XDSP.H: Digital Signal Processing helper functions

The DirectX SDK (June 2010) release includes a little utility header, XDSP.H. This contains CPU-based functions for computing the Fast Fourier Transform (FFT) as well as some related multi-channel audio interleave/deinterleave functionality primarily used in writing custom xAPOs for XAUDIO2. The DirectX SDK version makes use of SSE intrinsics, which means it supports Windows x86 and x64 native code generation. This header is not included in the Windows SDK 8.0 (see “Where is the DirectX SDK?“). If writing a custom xAPO for Windows Store apps (a.k.a. Metro style apps), you also likely want to support the Windows RT (aka Windows on ARM) platform as well.

Attached to this post is a version of XDSP.H that uses DirectXMath and compiles for x86, x64, and ARM. It can be used with either Visual Studio 2012 (aka VS 11) or VS 2010 with the Windows 8.0 SDK, and compiles for both Win32 desktop applications and Windows Store apps.

Full documentation for XDSP can be found in the offline help for the DirectX SDK (June 2010) release. These functions are in the XDSP C++ namespace, and memory buffers provided to these functions must be 16-byte aligned.

Deinterleave Deinterleaves audio samples.
FFT Fast Fourier Transform with an arbitrary number of samples.
FFT4 Four sample Fast Fourier Transform.
FFT8 Eight sample Fast Fourier Transform.
FFT16 Sixteen sample Fast Fourier Transform.
IFFTDeinterleaved Inverse Fast Fourier Transform, plus interleaved multichannel audio.
FFTInitializeUnityTable Initializes unity roots lookup table used by Fast Fourier Transform
functions (FFT, FFTDeinterleaved, and FFTInterleaved)
FFTInterleaved Fast Fourier Transform, plus deinterleaves multichannel audio before
FFTPolar Converts complex components to polar form.
FFTUnswizzle Arranges Fast Fourier Transform function output by order of increasing frequency.
Interleave Interleaves audio samples.

Note that vmulComplex, ButterflyDIT4_1, and ButterflyDIT4_4 are internal implementation functions and not intended for direct use.

Note: There is a Windows Store app sample on MSDN Code Gallery that makes use of this header.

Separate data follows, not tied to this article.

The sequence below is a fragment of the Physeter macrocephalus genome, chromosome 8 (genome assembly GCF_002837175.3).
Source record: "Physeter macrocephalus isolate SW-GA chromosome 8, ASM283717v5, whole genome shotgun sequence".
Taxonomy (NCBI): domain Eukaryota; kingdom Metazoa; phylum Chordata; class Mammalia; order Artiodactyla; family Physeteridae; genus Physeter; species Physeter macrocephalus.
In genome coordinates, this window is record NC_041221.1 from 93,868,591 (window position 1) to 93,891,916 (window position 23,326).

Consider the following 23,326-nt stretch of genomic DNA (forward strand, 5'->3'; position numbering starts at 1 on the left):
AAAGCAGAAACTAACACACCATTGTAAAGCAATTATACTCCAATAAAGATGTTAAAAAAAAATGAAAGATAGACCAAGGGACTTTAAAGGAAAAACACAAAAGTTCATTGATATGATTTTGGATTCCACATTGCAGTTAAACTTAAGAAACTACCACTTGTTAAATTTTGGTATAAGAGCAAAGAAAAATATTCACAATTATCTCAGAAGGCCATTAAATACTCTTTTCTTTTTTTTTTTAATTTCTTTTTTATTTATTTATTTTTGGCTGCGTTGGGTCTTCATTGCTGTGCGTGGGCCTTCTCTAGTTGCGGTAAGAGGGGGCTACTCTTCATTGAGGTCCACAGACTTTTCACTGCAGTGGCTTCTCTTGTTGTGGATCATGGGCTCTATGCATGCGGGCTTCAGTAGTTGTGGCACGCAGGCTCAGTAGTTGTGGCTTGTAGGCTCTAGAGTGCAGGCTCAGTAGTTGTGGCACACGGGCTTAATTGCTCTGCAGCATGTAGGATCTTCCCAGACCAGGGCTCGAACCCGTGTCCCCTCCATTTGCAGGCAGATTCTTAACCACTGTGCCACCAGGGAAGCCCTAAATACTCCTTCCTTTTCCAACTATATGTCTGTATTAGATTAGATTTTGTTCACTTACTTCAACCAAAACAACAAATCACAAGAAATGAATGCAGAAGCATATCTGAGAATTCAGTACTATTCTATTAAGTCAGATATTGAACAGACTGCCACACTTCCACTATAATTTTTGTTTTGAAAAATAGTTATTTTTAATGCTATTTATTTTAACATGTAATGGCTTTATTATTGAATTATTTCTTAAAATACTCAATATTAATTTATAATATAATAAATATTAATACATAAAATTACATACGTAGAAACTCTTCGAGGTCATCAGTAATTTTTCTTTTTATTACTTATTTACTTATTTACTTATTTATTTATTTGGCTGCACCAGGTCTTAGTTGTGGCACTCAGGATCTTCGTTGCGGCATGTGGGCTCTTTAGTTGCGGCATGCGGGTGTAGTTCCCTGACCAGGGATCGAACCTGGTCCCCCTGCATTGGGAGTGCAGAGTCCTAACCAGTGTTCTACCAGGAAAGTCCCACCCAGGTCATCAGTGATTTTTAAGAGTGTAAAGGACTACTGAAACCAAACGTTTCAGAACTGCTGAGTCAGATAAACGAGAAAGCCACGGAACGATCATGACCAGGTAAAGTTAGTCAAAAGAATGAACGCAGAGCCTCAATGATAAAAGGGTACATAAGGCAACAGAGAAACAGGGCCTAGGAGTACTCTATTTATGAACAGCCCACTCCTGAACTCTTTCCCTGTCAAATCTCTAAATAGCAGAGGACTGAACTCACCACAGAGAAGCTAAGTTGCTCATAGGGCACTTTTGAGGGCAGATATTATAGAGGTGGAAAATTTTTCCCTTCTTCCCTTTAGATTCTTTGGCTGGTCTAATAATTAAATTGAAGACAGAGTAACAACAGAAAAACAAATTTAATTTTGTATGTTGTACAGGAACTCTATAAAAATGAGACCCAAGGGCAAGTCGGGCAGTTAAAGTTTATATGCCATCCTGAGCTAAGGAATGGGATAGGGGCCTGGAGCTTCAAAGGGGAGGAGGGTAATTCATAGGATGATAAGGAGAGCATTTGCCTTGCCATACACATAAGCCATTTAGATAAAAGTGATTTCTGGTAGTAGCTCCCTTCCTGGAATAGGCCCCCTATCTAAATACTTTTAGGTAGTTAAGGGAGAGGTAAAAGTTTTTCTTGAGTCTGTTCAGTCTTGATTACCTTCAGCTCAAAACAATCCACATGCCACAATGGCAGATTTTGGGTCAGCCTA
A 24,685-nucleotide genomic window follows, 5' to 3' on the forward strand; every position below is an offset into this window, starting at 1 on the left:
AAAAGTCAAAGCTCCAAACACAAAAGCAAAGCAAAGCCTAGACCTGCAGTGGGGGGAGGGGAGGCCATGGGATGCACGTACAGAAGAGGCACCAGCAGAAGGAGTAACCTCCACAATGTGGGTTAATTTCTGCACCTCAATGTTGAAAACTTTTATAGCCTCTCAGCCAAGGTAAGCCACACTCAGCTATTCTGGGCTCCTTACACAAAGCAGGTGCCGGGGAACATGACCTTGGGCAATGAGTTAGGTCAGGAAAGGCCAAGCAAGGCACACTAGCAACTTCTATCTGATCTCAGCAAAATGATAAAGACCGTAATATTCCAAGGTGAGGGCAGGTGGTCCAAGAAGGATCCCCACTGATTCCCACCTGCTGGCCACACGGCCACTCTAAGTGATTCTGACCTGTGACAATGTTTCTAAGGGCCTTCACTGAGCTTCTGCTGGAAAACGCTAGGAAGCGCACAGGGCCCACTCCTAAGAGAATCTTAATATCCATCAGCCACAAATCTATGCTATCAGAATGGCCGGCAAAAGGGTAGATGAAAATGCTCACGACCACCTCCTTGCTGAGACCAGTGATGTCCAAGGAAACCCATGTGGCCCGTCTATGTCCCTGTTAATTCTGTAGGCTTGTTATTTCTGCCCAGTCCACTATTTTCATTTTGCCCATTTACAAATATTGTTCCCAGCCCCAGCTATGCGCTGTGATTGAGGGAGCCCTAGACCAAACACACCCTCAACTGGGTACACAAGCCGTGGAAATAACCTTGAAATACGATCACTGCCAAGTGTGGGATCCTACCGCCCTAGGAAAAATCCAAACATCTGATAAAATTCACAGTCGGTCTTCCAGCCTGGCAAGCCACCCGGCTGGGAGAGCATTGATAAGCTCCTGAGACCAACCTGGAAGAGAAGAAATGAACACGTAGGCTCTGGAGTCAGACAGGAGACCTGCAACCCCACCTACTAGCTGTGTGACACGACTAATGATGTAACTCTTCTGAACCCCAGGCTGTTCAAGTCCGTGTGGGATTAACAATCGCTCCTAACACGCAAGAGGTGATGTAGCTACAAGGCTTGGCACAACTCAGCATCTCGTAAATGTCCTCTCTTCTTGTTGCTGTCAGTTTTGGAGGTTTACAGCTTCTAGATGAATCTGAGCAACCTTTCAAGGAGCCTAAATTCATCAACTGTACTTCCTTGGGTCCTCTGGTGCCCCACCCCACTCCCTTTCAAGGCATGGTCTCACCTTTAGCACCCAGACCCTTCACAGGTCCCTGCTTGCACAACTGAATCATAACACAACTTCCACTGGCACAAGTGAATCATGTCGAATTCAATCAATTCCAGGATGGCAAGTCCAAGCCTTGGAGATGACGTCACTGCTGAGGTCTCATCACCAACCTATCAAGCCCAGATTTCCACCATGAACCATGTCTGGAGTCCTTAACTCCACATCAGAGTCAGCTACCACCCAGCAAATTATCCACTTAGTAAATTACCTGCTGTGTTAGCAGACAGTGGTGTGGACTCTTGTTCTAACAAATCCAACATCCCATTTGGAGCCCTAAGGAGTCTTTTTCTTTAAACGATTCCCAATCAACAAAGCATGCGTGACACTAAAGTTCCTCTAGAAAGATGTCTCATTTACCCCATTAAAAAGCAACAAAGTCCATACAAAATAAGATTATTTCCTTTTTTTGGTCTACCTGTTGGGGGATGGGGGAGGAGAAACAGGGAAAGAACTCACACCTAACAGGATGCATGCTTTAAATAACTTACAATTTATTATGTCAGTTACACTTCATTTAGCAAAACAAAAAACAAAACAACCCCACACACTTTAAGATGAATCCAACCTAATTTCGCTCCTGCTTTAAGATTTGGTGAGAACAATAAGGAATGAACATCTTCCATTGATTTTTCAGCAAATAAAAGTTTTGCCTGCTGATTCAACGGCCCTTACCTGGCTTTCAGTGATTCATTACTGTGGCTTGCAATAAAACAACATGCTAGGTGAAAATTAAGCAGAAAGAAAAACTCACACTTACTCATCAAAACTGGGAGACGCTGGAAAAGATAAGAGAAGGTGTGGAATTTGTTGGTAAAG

Update: This project is now available on GitHub under the MIT license.

Comments (4)

  1. Does it works in Windows Phone 8?

    because I call FFT() in WinPRT, the assert() makes my app terminated.

  2. XDSP.h compiles fine for Windows Store apps on x86, x64, and ARM as well as Win32 desktop x86 / x64. It should therefore work fine for Windows phone 8 as well as DirectXMath is supported on all of these platforms.

    I suspect the problem is you aren't respecting the alignment requirement of the memory buffer (XMVECTOR requires 16-byte aligned memory). On x86 and ARM, the default malloc or new is only 4-byte aligned. It is 16-byte aligned by default only on x64 native. You need to use __aligned_malloc( size, 16 ) to ensure the memory buffer you allocate is 16-byte aligned.

    I recommend you take the time to read through the DirectXMath Programmer's Guide. It's not long, and gives you a lot of useful information for working with SIMD math.

  3. Hi Chunk, thanks for your quick reply.

    Actually, I'm porting  Windows Store app sample on MSDN Code Gallery as you said to Windows Phone 8.(code.msdn.microsoft.com/…/Audio-player-with-real-c4413a30), It works on Win8(x64).

    I'm sure it uses  __aligned_malloc( size, 16 ) in FFTSampleAggregator::FFTSampleAggregator()  of FFTSampleAggregator.cpp

    Then it call XDSP::FFTInterleaved(), in FFTInterleaved(), it call FFT(). In FFT(), it gets error in assert((uintptr_t)pImaginary % 16 == 0);

    Could you help to check it? or give me some hints.

    thank you.

  4. Hi Chunk, I also use Windows Store app sample on MSDN Code Gallery.(code.msdn.microsoft.com/…/Audio-player-with-real-c4413a30) on Windows RT, it also has same situation.

    screen shot as below.


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